When that plan failed, energy blackmail became one of the main instruments of Russian foreign policy (at least in relation to Europe). Inside Russia, politicians, bureaucrats and analysts of all stripes (and then the media) began to actively push the thesis that Europeans were suffering much more from the sanctions, while Russia, on the contrary, was only reaping the benefits. The price of gas and oil was cited as an argument: the latter soared to $ 140 per barrel in March 2022 before correcting slightly, though it hardly dropped below $ 100 per barrel until August.

Throughout the spring and summer, Russia and the West (including Western analysts) were calculating the windfall profit for the Russian oil and gas sector from the unfolding energy crisis. In fact, however, everything has turned out much less rosy for Moscow.

For example, Gazprom supplies piped gas (it is the main method of delivery for exports) not at market prices but under prices fixed in long-term contracts. Moreover, prices are much lower for China – where Russian exports are rising – than for Europe. Yet taking into account the drop-off in deliveries to Europe (they look set to fall by half for the year), it’s not a given that the company will manage to just repeat its 2021 financial performance. The situation is complicated for oil companies as well. Since the outbreak of the war, India and China have become the main buyers of Russian commodities. Deliveries to these countries (especially to India) have increased manifold. It’s only in Asia they’re ready to take Russian oil – but with a very big discount.

The real numbers are very different from market prices. In early November, the Russian Finance Ministry reported that the average price of the Russian brand Urals was $ 79 per barrel for the first 10 months of the year and just over $ 70 in October. A year ago, the same barrel cost more than $ 80. In addition, Russian oil companies, firstly, weren’t forced to reduce production because of sanctions and, secondly, could pump oil to Europe through pipelines, which is much cheaper than delivering it by tanker.
"Finally, the tough financial and technology restrictions are limiting the possibilities for Russian companies to fully use the money they earn."
Federal budget revenues, RUB trln. Source: Finance Ministry
A few months after the sanctions were introduced, Russian Finance Minister Anton Siluanov complained that the dollars and euros for which Russia sells its “national wealth” (oil and gas) have turned into “toxic paper wrappers,” which can’t really purchase anything or be put away in a bank until better times. The problem is that the Russian federal budget is based on commodity export revenues. Meanwhile, the Finance Ministry, faced with a drop in non-oil and gas revenues combined with an unforeseen rise in expenditures, has sharply increased taxes on Gazprom this year.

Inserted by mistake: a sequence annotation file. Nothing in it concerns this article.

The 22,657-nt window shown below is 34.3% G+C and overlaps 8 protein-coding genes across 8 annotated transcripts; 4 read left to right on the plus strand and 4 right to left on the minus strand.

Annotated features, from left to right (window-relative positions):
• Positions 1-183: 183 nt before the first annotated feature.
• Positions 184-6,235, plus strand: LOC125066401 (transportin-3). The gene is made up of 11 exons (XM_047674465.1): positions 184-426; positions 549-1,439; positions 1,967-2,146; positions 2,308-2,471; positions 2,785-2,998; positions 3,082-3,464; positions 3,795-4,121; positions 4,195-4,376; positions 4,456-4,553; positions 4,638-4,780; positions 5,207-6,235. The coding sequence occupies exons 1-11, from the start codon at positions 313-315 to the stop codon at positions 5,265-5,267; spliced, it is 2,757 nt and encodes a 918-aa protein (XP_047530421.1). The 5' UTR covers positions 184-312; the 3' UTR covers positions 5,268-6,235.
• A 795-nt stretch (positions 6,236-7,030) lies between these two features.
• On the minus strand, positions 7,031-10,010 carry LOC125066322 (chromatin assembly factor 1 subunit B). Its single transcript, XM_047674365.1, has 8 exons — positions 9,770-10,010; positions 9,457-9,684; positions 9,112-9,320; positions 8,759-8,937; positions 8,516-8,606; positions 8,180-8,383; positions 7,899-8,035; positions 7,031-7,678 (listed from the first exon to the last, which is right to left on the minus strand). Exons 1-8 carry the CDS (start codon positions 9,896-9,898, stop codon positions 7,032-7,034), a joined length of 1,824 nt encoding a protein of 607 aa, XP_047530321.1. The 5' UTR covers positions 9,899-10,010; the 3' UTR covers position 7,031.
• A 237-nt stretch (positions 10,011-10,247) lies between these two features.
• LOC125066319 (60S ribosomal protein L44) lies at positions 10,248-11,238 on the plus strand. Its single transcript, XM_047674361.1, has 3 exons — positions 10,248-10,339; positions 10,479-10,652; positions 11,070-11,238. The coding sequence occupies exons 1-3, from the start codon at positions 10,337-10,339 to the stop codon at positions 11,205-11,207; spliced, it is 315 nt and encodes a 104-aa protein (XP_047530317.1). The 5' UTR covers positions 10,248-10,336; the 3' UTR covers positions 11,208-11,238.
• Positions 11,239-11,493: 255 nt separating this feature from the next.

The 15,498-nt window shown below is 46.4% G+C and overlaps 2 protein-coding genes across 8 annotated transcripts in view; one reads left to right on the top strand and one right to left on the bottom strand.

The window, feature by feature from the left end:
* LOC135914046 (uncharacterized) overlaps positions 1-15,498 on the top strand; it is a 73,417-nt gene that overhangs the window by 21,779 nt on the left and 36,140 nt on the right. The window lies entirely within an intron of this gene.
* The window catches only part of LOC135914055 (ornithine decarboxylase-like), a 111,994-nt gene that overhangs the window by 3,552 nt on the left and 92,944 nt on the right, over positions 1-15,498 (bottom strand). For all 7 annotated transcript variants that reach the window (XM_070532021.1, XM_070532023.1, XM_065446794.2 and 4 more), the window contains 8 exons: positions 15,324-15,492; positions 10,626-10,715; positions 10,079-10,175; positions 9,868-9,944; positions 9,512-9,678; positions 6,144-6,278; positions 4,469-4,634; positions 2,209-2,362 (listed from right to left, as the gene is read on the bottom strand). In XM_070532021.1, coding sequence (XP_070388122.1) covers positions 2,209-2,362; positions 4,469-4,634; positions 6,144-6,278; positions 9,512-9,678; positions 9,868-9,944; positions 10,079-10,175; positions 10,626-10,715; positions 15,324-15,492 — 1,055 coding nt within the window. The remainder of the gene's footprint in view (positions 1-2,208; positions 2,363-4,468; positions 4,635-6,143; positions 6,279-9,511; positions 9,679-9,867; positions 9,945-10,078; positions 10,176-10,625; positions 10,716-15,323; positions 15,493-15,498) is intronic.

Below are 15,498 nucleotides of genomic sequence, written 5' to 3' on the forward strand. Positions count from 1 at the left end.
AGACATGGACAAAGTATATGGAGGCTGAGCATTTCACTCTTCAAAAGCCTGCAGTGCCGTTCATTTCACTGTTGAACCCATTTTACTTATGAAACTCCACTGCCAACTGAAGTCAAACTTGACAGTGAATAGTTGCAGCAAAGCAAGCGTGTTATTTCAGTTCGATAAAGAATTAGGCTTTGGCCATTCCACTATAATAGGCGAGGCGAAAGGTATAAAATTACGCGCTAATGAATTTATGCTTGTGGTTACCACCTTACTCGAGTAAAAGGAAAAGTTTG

Thus, totally shutting off the oil or gas valve – on top of the dramatic drop in industrial production – is fraught with the collapse of public finances. As Sergei Kiriyenko, first deputy head of the Presidential Administration, said in October: “the future must be envisioned and designed,” but “the real future will never correspond to the project.”

Gazprom's rather unsuccessful attempts to stage a "cold winter" in Europe have created a situation in which the company has already been forced to slash production. Over the first 10 months of 2022, output was down 18.6%. Chest-thumping about a reorientation of supplies to the East has run into a logistics problem: it is physically impossible to deliver more to China than currently. Thus, the options are either to make peace with the drop-off in production and export earnings (which the Russian treasury can’t really afford) or to try to go back to Europe. But reclaiming the market share lost by Gazprom won’t be easy. It could wind up in a price war with suppliers who’ve occupied an attractive niche. In the end, the upcoming winter may not be dramatic for the Europeans at all.